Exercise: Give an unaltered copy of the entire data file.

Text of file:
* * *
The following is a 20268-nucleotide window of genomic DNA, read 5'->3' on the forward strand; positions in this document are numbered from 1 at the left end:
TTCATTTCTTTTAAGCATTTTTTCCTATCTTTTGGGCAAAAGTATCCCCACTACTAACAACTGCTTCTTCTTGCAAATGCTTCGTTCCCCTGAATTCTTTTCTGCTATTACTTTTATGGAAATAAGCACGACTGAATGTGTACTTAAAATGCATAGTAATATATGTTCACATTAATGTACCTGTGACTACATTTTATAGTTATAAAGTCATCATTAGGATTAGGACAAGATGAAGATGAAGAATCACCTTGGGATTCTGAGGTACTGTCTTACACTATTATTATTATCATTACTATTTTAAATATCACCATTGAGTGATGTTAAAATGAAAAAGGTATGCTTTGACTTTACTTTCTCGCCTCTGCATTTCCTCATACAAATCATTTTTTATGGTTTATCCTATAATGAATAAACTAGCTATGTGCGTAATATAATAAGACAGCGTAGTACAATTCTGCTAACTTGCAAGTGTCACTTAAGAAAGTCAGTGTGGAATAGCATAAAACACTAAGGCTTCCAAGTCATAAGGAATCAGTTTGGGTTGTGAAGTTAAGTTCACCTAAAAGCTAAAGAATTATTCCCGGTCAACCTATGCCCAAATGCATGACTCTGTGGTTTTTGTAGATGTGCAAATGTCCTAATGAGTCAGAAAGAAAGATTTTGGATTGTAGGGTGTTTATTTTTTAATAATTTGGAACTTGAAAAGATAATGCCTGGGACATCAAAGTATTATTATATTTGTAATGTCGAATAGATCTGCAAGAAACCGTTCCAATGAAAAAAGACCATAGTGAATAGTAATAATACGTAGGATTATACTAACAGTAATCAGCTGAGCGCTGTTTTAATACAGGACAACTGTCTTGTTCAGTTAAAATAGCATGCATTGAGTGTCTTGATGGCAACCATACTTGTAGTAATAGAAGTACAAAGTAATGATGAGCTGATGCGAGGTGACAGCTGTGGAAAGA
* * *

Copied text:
The following is a 20268-nucleotide window of genomic DNA, read 5'->3' on the forward strand; positions in this document are numbered from 1 at the left end:
TTCATTTCTTTTAAGCATTTTTTCCTATCTTTTGGGCAAAAGTATCCCCACTACTAACAACTGCTTCTTCTTGCAAATGCTTCGTTCCCCTGAATTCTTTTCTGCTATTACTTTTATGGAAATAAGCACGACTGAATGTGTACTTAAAATGCATAGTAATATATGTTCACATTAATGTACCTGTGACTACATTTTATAGTTATAAAGTCATCATTAGGATTAGGACAAGATGAAGATGAAGAATCACCTTGGGATTCTGAGGTACTGTCTTACACTATTATTATTATCATTACTATTTTAAATATCACCATTGAGTGATGTTAAAATGAAAAAGGTATGCTTTGACTTTACTTTCTCGCCTCTGCATTTCCTCATACAAATCATTTTTTATGGTTTATCCTATAATGAATAAACTAGCTATGTGCGTAATATAATAAGACAGCGTAGTACAATTCTGCTAACTTGCAAGTGTCACTTAAGAAAGTCAGTGTGGAATAGCATAAAACACTAAGGCTTCCAAGTCATAAGGAATCAGTTTGGGTTGTGAAGTTAAGTTCACCTAAAAGCTAAAGAATTATTCCCGGTCAACCTATGCCCAAATGCATGACTCTGTGGTTTTTGTAGATGTGCAAATGTCCTAATGAGTCAGAAAGAAAGATTTTGGATTGTAGGGTGTTTATTTTTTAATAATTTGGAACTTGAAAAGATAATGCCTGGGACATCAAAGTATTATTATATTTGTAATGTCGAATAGATCTGCAAGAAACCGTTCCAATGAAAAAAGACCATAGTGAATAGTAATAATACGTAGGATTATACTAACAGTAATCAGCTGAGCGCTGTTTTAATACAGGACAACTGTCTTGTTCAGTTAAAATAGCATGCATTGAGTGTCTTGATGGCAACCATACTTGTAGTAATAGAAGTACAAAGTAATGATGAGCTGATGCGAGGTGACAGCTGTGGAAAGA